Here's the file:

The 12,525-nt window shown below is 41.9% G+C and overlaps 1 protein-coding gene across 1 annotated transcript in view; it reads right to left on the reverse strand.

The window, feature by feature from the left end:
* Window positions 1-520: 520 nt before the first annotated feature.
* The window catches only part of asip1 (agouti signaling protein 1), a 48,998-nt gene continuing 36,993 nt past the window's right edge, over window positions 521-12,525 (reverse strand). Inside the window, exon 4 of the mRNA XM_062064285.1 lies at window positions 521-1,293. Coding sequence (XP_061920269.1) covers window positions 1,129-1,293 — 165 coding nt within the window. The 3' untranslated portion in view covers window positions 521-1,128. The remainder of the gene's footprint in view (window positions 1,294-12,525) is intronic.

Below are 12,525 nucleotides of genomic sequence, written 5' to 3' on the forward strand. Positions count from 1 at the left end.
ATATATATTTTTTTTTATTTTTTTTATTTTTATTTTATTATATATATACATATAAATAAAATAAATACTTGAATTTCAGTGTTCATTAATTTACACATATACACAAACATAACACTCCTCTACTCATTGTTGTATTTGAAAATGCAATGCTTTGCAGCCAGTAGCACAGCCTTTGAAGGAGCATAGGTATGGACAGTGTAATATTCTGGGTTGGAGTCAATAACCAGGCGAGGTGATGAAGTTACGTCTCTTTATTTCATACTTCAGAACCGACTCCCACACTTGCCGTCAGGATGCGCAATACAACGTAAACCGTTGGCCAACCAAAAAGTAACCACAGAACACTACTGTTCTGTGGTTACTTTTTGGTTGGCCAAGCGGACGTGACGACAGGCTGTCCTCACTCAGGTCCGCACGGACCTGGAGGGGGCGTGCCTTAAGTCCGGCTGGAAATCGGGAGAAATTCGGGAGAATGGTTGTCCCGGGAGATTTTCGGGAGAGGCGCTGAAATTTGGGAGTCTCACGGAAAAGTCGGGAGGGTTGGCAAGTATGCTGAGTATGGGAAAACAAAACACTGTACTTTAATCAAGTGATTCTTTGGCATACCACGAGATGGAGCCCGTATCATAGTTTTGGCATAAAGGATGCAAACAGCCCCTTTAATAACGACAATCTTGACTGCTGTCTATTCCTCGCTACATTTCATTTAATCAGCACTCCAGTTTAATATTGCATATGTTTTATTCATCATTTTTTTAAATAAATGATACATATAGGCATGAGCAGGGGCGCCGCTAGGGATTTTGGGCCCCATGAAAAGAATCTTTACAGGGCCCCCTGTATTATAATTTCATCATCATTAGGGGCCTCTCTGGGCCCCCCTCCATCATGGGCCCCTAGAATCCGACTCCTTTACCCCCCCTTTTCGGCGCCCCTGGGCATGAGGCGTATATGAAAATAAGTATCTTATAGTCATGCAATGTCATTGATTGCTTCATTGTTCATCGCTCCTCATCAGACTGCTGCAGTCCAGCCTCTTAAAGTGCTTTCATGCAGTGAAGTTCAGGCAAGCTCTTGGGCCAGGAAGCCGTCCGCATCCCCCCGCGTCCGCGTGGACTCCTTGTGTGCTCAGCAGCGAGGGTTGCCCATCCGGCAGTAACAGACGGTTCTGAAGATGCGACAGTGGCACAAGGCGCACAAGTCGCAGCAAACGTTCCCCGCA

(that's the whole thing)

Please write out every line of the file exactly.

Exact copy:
The 12,525-nt window shown below is 41.9% G+C and overlaps 1 protein-coding gene across 1 annotated transcript in view; it reads right to left on the reverse strand.

The window, feature by feature from the left end:
* Window positions 1-520: 520 nt before the first annotated feature.
* The window catches only part of asip1 (agouti signaling protein 1), a 48,998-nt gene continuing 36,993 nt past the window's right edge, over window positions 521-12,525 (reverse strand). Inside the window, exon 4 of the mRNA XM_062064285.1 lies at window positions 521-1,293. Coding sequence (XP_061920269.1) covers window positions 1,129-1,293 — 165 coding nt within the window. The 3' untranslated portion in view covers window positions 521-1,128. The remainder of the gene's footprint in view (window positions 1,294-12,525) is intronic.

Below are 12,525 nucleotides of genomic sequence, written 5' to 3' on the forward strand. Positions count from 1 at the left end.
ATATATATTTTTTTTTATTTTTTTTATTTTTATTTTATTATATATATACATATAAATAAAATAAATACTTGAATTTCAGTGTTCATTAATTTACACATATACACAAACATAACACTCCTCTACTCATTGTTGTATTTGAAAATGCAATGCTTTGCAGCCAGTAGCACAGCCTTTGAAGGAGCATAGGTATGGACAGTGTAATATTCTGGGTTGGAGTCAATAACCAGGCGAGGTGATGAAGTTACGTCTCTTTATTTCATACTTCAGAACCGACTCCCACACTTGCCGTCAGGATGCGCAATACAACGTAAACCGTTGGCCAACCAAAAAGTAACCACAGAACACTACTGTTCTGTGGTTACTTTTTGGTTGGCCAAGCGGACGTGACGACAGGCTGTCCTCACTCAGGTCCGCACGGACCTGGAGGGGGCGTGCCTTAAGTCCGGCTGGAAATCGGGAGAAATTCGGGAGAATGGTTGTCCCGGGAGATTTTCGGGAGAGGCGCTGAAATTTGGGAGTCTCACGGAAAAGTCGGGAGGGTTGGCAAGTATGCTGAGTATGGGAAAACAAAACACTGTACTTTAATCAAGTGATTCTTTGGCATACCACGAGATGGAGCCCGTATCATAGTTTTGGCATAAAGGATGCAAACAGCCCCTTTAATAACGACAATCTTGACTGCTGTCTATTCCTCGCTACATTTCATTTAATCAGCACTCCAGTTTAATATTGCATATGTTTTATTCATCATTTTTTTAAATAAATGATACATATAGGCATGAGCAGGGGCGCCGCTAGGGATTTTGGGCCCCATGAAAAGAATCTTTACAGGGCCCCCTGTATTATAATTTCATCATCATTAGGGGCCTCTCTGGGCCCCCCTCCATCATGGGCCCCTAGAATCCGACTCCTTTACCCCCCCTTTTCGGCGCCCCTGGGCATGAGGCGTATATGAAAATAAGTATCTTATAGTCATGCAATGTCATTGATTGCTTCATTGTTCATCGCTCCTCATCAGACTGCTGCAGTCCAGCCTCTTAAAGTGCTTTCATGCAGTGAAGTTCAGGCAAGCTCTTGGGCCAGGAAGCCGTCCGCATCCCCCCGCGTCCGCGTGGACTCCTTGTGTGCTCAGCAGCGAGGGTTGCCCATCCGGCAGTAACAGACGGTTCTGAAGATGCGACAGTGGCACAAGGCGCACAAGTCGCAGCAAACGTTCCCCGCA